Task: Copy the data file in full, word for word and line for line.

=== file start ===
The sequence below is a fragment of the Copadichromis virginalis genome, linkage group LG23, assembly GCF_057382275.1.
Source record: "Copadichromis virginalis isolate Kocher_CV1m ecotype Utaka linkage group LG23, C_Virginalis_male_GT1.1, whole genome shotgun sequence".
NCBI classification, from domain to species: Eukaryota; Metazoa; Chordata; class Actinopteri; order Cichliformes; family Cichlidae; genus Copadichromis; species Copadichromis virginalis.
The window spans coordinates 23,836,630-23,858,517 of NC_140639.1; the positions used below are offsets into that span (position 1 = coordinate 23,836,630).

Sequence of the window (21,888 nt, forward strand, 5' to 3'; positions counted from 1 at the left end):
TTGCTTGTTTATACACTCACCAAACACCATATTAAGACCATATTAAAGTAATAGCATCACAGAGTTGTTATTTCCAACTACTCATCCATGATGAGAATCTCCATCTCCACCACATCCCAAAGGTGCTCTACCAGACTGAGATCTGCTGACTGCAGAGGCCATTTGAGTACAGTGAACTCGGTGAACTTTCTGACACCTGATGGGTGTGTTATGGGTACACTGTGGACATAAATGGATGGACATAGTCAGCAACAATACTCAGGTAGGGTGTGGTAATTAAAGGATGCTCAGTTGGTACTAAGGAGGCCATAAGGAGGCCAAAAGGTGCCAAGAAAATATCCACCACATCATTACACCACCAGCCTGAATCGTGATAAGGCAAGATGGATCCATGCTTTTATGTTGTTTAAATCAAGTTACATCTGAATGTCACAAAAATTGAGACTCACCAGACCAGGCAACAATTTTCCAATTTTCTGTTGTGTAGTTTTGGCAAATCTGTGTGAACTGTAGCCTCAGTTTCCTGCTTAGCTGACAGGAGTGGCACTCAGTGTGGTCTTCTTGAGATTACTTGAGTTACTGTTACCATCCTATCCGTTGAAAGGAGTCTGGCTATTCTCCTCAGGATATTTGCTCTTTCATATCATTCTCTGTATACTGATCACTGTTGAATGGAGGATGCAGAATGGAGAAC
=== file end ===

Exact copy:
The sequence below is a fragment of the Copadichromis virginalis genome, linkage group LG23, assembly GCF_057382275.1.
Source record: "Copadichromis virginalis isolate Kocher_CV1m ecotype Utaka linkage group LG23, C_Virginalis_male_GT1.1, whole genome shotgun sequence".
NCBI classification, from domain to species: Eukaryota; Metazoa; Chordata; class Actinopteri; order Cichliformes; family Cichlidae; genus Copadichromis; species Copadichromis virginalis.
The window spans coordinates 23,836,630-23,858,517 of NC_140639.1; the positions used below are offsets into that span (position 1 = coordinate 23,836,630).

Sequence of the window (21,888 nt, forward strand, 5' to 3'; positions counted from 1 at the left end):
TTGCTTGTTTATACACTCACCAAACACCATATTAAGACCATATTAAAGTAATAGCATCACAGAGTTGTTATTTCCAACTACTCATCCATGATGAGAATCTCCATCTCCACCACATCCCAAAGGTGCTCTACCAGACTGAGATCTGCTGACTGCAGAGGCCATTTGAGTACAGTGAACTCGGTGAACTTTCTGACACCTGATGGGTGTGTTATGGGTACACTGTGGACATAAATGGATGGACATAGTCAGCAACAATACTCAGGTAGGGTGTGGTAATTAAAGGATGCTCAGTTGGTACTAAGGAGGCCATAAGGAGGCCAAAAGGTGCCAAGAAAATATCCACCACATCATTACACCACCAGCCTGAATCGTGATAAGGCAAGATGGATCCATGCTTTTATGTTGTTTAAATCAAGTTACATCTGAATGTCACAAAAATTGAGACTCACCAGACCAGGCAACAATTTTCCAATTTTCTGTTGTGTAGTTTTGGCAAATCTGTGTGAACTGTAGCCTCAGTTTCCTGCTTAGCTGACAGGAGTGGCACTCAGTGTGGTCTTCTTGAGATTACTTGAGTTACTGTTACCATCCTATCCGTTGAAAGGAGTCTGGCTATTCTCCTCAGGATATTTGCTCTTTCATATCATTCTCTGTATACTGATCACTGTTGAATGGAGGATGCAGAATGGAGAAC